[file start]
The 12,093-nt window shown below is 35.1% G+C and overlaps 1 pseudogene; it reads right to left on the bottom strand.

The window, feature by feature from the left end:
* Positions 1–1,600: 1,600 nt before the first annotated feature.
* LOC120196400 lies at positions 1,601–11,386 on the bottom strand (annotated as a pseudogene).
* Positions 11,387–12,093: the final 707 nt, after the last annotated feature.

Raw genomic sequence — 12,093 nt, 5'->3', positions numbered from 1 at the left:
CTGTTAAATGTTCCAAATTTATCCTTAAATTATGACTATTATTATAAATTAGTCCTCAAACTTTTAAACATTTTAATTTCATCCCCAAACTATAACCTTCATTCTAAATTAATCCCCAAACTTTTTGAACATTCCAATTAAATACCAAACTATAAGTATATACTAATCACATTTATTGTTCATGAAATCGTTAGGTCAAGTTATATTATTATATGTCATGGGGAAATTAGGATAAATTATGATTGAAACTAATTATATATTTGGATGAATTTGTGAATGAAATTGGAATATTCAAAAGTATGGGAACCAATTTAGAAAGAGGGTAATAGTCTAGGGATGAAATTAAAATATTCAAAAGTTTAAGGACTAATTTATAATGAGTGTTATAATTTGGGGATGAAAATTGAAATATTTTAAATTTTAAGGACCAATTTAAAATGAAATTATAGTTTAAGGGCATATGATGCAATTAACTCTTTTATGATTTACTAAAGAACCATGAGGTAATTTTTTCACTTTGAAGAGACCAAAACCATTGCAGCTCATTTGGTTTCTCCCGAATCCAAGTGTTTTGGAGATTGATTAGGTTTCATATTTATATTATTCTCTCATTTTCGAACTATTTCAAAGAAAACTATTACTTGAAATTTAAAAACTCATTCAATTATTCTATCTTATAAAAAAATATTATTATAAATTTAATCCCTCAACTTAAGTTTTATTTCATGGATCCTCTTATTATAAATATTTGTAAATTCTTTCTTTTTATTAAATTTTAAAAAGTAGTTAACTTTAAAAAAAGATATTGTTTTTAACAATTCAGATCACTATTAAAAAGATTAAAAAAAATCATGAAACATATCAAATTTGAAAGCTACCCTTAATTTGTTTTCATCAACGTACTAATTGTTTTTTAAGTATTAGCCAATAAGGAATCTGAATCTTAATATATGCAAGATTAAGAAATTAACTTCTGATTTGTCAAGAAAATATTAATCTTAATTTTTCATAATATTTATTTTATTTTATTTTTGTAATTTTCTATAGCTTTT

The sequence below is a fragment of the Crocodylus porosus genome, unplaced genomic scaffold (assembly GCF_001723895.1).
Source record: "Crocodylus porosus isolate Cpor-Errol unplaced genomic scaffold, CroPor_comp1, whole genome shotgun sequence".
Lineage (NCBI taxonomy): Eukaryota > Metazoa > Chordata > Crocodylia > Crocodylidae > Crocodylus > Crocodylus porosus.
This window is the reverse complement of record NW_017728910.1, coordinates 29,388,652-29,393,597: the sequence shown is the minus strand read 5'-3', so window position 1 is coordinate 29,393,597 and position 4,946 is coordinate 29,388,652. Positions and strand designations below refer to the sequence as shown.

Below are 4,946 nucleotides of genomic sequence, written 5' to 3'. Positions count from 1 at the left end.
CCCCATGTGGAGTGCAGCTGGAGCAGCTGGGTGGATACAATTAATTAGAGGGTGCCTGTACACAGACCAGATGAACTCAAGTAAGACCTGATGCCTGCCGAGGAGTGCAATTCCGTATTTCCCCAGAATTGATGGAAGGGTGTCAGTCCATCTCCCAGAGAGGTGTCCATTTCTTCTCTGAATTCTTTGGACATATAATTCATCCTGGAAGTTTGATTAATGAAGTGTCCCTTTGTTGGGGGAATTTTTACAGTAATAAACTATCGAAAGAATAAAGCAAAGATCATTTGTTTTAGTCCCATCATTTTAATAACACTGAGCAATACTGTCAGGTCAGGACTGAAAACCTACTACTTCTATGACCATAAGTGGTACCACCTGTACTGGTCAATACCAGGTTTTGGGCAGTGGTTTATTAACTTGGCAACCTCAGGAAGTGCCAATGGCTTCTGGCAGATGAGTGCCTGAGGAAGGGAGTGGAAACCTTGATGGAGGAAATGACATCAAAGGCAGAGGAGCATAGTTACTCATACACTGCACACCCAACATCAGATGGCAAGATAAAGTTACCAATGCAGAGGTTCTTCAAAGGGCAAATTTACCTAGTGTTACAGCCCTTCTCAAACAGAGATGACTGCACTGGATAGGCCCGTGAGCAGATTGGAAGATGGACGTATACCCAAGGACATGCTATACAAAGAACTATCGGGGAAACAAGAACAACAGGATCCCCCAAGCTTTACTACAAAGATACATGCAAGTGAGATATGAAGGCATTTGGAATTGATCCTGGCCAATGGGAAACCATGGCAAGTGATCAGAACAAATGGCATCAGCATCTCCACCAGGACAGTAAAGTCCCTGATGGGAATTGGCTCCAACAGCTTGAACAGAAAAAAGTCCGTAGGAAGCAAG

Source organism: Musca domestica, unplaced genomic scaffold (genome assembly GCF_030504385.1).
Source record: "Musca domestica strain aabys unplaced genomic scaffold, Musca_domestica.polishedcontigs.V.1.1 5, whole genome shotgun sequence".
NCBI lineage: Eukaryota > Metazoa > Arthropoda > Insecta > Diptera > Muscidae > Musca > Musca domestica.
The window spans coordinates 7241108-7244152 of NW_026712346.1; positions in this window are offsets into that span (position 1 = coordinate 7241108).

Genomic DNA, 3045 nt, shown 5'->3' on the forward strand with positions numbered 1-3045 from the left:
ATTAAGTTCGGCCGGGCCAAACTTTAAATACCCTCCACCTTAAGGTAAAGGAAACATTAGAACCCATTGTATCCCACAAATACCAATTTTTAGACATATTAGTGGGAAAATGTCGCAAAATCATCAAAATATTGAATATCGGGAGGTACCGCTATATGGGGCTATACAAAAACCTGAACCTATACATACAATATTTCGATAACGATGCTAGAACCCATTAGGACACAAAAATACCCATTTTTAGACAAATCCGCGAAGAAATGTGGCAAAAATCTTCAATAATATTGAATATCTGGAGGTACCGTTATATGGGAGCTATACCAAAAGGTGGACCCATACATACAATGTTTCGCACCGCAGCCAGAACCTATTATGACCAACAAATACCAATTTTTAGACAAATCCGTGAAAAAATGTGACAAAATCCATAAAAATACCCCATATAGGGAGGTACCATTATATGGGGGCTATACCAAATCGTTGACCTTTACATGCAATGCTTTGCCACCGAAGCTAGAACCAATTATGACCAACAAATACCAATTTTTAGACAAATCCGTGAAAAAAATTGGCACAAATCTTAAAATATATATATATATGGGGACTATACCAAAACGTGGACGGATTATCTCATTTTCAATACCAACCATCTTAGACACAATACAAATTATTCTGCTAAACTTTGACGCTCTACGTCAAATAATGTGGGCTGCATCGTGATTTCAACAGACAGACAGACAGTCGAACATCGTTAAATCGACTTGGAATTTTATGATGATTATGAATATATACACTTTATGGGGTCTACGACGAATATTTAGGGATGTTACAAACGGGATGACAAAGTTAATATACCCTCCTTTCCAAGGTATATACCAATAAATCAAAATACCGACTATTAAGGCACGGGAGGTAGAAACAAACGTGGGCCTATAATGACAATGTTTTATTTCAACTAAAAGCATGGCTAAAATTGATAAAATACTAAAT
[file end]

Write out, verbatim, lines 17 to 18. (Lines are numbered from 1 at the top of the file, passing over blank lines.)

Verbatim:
The window spans coordinates 7241108-7244152 of NW_026712346.1; positions in this window are offsets into that span (position 1 = coordinate 7241108).

Genomic DNA, 3045 nt, shown 5'->3' on the forward strand with positions numbered 1-3045 from the left: